The film BAB directed by Joe DeBoer and Kyle McConaghy takes place in the 1950’s era. It opens with a young woman named Bab, driving with her two children. In this world, adultery, drugs, and anything associated with it must be severely punished. Bab (Sarah Dumont) does a procedure to help eradicate her tarnished reputation and sinful past. It isn’t clear what the experiment does for her, but the audience can assume it could be a way to stop her from partaking in prostitution, as it’s subliminally discussed in the film.
Many elements are trying to be at the forefront of BAB, but it’s constantly lost in translation, with many other film elements taking charge. The movie’s positives are the sound and cinematography, but just because visually and soundly the film is up to par doesn’t make the plot any more explicit. It takes an approach to a dystopian future-directed in the past very literally. Many old film techniques, such as the “dutch angle,” are commonly used to distort viewers. The “dutch angle” is overused to the point of parody-like feeling, but it also reminds the audience that this is not set in the present time, nor is it a film acting as it is. It’s as if Alfred Hitchcock stepped into the present day and decided to be the cameraman. There are pluses to this film style. We are engulfed in the film entirely.
The sound and music in the film are some of the film’s best parts. It creates suspense and nostalgia for many moviegoers who still watch 1950’s movies as of now. From the start of the movie to the end credits, we are at the edge of our seats. It controls our anxiety levels, as if we are inside the film, running from trouble. The antagonist, Mr. Bascum (Robert Miano), wears a metal brace around his torso. It creates an eerie effect when he walks, primarily when heard offscreen; we know trouble is coming.
Regardless of the suspenseful appraisal, many aspects of the film could have been improved. The character arcs and the world-building are the prime reasons. We are placed into the movie without exposition, relying solely on a fainted radio playing during the opening credits. The lack of a world surrounding the setting can also startle the audience. Asking questions, such as where exactly are we? Why is this happening? There is no reason or any sensical outcome of why Bascum could take over a whole county or why the townsmen chose to follow him.
Donnie (Nick Heyman) is the film’s protagonist, but we see him as a child with limited screen time, jumping as an adult. He’s a man with anger issues trying to care for his little sister while his mother is locked up because of the procedure. (It’s not clarified why Bab is there.) Milt (Sterling Macer Jr.), our secondary protagonist, comes out of thin air, knowing everything about Donnie, and it’s undisclosed how he knows about Bab’s condition. He coerces Donnie into helping him kill Bascum. Milt does this by telling Donnie he will give money to him for Bab to get better at a new facility because of her failing conditions. We don’t know Milt’s vendetta against Bascum until the last act, and even then, it feels too rushed for the audience to grasp and understand the many wrongs of Bascum fully.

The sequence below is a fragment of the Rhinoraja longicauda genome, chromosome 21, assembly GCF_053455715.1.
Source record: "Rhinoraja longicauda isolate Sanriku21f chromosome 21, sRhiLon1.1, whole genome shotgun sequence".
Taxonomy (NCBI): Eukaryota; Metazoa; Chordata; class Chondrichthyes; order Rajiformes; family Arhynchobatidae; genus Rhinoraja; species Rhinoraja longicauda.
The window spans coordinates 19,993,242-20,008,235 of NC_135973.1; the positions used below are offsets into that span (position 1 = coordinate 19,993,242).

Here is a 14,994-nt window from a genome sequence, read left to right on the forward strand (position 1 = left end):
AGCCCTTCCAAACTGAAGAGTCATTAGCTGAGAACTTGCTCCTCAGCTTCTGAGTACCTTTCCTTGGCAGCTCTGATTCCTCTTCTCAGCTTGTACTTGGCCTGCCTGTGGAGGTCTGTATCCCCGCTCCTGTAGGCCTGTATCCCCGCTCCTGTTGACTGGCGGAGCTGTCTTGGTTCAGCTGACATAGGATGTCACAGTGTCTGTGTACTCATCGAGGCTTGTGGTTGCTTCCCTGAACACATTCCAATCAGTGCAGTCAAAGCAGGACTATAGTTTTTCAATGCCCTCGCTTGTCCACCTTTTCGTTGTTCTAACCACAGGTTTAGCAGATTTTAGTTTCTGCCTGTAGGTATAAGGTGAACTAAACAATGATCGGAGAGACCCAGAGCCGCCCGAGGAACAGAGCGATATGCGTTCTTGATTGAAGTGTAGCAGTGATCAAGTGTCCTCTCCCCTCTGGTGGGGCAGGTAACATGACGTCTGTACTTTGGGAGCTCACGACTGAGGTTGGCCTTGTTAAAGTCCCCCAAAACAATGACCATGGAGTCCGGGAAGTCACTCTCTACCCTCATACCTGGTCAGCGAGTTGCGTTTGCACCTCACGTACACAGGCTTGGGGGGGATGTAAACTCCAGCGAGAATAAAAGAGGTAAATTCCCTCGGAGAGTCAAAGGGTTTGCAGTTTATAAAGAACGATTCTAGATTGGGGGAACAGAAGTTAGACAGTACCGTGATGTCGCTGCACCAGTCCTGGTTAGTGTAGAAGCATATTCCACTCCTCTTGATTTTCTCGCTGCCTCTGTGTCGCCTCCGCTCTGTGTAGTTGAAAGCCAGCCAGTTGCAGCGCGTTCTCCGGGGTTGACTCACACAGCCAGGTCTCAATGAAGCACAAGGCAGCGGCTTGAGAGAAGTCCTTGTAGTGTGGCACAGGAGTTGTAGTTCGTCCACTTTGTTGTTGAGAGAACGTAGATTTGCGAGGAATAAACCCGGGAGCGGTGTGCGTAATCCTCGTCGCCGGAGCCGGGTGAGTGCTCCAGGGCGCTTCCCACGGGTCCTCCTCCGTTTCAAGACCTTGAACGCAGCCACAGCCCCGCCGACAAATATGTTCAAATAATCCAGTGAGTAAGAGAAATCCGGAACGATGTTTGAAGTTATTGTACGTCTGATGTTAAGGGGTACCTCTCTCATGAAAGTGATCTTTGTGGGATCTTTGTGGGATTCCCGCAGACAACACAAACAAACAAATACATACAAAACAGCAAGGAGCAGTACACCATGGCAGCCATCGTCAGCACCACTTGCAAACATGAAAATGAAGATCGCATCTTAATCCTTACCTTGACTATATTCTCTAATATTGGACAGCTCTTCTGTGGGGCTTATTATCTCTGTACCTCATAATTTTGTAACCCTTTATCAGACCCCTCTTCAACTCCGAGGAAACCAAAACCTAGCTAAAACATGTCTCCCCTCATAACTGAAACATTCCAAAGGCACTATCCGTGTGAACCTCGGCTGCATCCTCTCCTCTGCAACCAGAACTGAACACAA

The side characters like Mr. Harold (Mathew Geer), Brenton (David Gridley), Bean (Jessica Treska), and Rhoda (Suzan Crowley) add positives to the story. Mr. Harold is a man with a small business, letting anyone take a room at his hotel for just buying a pillow. We feel for this character. We care what happens to him. Brenton is Donnie’s colleague; though he is naive in some ways, he wants what’s best for Donnie and his sister Bean. He even goes as far as to check over at their mother, Bab. Bean is still a child, and it’s prevalent that she has been neglected by her brother Donnie, yet her character feigns a strong front to protect herself. Rhoda is a woman being used for Bascum’s sexual needs. Many use her, showing the hypocrisy of Bascum’s adultery. She’s brave and probably the most intelligent person in the film. Any one of these characters would have been better as the main character, yet we get the perspectives from Donnie and Milt.
The film rating is 2.8/5
The film is strange, to say the least. The film relied heavily on the look and feel of the movie rather than the missing pieces of information that could clarify the film. The film’s first half was a blur, while the second half made me care about what I was watching. Sadly, that doesn’t make up the entirety of the film.